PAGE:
And in the blink of an eye, we’re already well into the first week of September. Time goes by so quickly! Anyway, here are our most popular posts for August 2019. Some of them were actually written before August (heads up that rules and offers change and we can’t guarantee that those older posts are still accurate), so take a look to make sure you didn’t miss any of the good stuff:
In February 2015, Four Seasons started their World Tour Packages that featured travel on their own luxury private jet. This was no normal Boeing 757-200; this plane was specially designed for Four Seasons and included 52 lie-flat seats and meals prepared onboard by an executive chef.
This plane would whisk travelers on around-the-world itineraries, visiting iconic landmarks and staying at world-class Four Seasons hotels along the way. The initial response from bloggers like Ben from One Mile at a Time was skepticism about who this plane and these trips were for:
And to some degree I have to wonder how much of a market there is for this. Millionaires probably couldn’t reasonably afford this, while billionaires would presumably want a more tailored experience than a month-long journey with 50 other people and no flexibility — they can just get their own jet. Maybe they’re going after “poor” hundred millionaires?
A year later, Ben wrote another article asking if the Four Seasons plane was overrated and questioning its long term viability:
But personally I’d be surprised if this business model works long term or is expanded. I’m guessing some high end travelers are trying it once out of curiosity, but long term do you really want to drop that kind of cash on such a “rigid” trip, when you could ultimately fly better airline products and have a more customized experience for less?
Well, here we are in 2019 and Four Seasons has announced they’re getting a new plane, an Airbus A321-LR, which will go into service for the trips in 2021. So I guess they’re doing OK. But how?
I was lucky enough to get to talk to someone who’s been on a Four Seasons trip. They were nice enough to share with me the pictures from their trip and even let me read the personal journal they wrote while away (yes, people still write in notebooks, and this leather-bound book was specially provided to guests by Four Seasons for just that reason).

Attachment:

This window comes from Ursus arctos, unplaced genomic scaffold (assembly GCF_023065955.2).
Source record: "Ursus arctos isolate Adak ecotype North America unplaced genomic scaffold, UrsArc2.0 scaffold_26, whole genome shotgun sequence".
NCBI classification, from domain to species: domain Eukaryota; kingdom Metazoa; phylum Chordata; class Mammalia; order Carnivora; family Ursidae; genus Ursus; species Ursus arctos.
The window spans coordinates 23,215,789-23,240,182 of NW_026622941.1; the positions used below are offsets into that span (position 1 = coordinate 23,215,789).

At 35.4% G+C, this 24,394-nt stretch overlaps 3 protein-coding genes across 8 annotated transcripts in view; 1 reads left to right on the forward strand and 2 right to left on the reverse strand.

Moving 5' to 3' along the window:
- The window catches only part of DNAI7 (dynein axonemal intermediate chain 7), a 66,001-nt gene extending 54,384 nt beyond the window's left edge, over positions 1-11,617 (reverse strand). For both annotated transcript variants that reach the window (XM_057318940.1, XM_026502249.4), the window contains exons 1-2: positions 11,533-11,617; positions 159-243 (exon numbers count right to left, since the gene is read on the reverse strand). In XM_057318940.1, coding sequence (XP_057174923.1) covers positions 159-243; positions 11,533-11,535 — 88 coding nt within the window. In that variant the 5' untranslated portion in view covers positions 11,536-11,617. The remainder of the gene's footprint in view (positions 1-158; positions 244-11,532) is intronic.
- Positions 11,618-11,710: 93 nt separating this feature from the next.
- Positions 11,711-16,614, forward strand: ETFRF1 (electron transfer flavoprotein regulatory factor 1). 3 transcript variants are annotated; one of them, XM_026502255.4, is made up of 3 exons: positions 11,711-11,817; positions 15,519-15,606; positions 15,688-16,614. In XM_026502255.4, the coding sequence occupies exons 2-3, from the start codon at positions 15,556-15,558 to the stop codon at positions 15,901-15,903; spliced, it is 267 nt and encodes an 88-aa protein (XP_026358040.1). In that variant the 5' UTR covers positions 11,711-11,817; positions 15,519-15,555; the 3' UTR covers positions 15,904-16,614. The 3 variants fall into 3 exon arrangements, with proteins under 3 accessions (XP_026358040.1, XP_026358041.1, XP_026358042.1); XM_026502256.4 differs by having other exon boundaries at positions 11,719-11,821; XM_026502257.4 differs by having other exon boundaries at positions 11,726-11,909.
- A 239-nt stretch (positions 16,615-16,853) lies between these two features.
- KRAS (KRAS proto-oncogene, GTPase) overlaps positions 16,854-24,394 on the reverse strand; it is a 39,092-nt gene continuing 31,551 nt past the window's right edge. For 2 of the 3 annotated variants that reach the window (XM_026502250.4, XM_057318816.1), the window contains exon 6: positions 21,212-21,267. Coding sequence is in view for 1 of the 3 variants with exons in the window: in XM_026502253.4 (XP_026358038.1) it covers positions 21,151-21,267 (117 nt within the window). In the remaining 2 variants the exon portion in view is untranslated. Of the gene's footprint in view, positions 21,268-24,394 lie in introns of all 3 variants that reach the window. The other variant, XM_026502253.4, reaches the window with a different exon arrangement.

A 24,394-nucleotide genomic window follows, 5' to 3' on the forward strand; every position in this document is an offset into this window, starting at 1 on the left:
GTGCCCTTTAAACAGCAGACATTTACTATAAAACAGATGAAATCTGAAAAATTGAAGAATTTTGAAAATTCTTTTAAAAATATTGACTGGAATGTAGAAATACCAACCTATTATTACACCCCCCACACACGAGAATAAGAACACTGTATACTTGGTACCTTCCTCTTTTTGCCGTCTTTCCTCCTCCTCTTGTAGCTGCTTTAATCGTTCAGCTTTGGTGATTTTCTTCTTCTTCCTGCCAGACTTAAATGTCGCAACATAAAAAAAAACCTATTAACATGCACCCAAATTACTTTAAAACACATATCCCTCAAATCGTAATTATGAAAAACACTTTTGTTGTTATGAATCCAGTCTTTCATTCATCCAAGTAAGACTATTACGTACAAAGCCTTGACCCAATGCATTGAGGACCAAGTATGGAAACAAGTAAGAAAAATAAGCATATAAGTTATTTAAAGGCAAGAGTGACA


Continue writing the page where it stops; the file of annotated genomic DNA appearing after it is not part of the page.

Have you ever felt like this when booking airfare? “I’d like to book a seat in Basic Premium Extra Plus Comfort Class that includes exit row seat assignments but without an extra carry on bag.”
Knowing what class of airline seat you were buying didn’t use to be hard. There were only two or maybe three classes to choose from. First Class. Business Class and Coach. Yep, that’s Coach. Not Economy. Not Main Cabin. Not Core. Just plain old Coach. And do you know what? Everyone was fine with that. No one was complaining that the names were inappropriate. You knew what class you were in and everyone was happy.
Flash forward to today and there are numerous names differentiating the seat choices offered by each airline. None of the names are the same and names that happen to be similar can still mean very different seat types. American Airlines leads the pack with eight different types of categories. United follows closely behind with seven and Delta has six. Southwest Airlines is the easiest to understand, as they only have one class of seat, and they don’t even bother to give it a name 🙂
Here’s my attempt to make sense of all of these names, from top to bottom…
For some people in the points/miles/travel world, flying First Class is an everyday occurrence to the point where it’s no big deal to them. Maybe they have a bajillion miles because they churn credit cards and know how to spend well or something like that. Or maybe they’re fortunate enough to be able to spend the
ridiculous amount of money airlines ask for a First Class seat. Or maybe their company is willing to foot that bill. Perhaps they’re able to pull First Class every once in a great while, with careful frequent flyer mile savings. Or perhaps they’re like most of us who might get to glance at the First Class section while walking to Coach, but that’s as close as we get.
Welp, for the rest of us, here’s a funny (and clean!) video of a “only see First Class as they pass by it” passenger during his very first experience in First Class, as well as after he landed:
Happy Sunday to all of our travel friends, both near and far! Here are some articles we’ve read from other bloggers (and other sources) that we think you may like, as well, so we’re passing them along.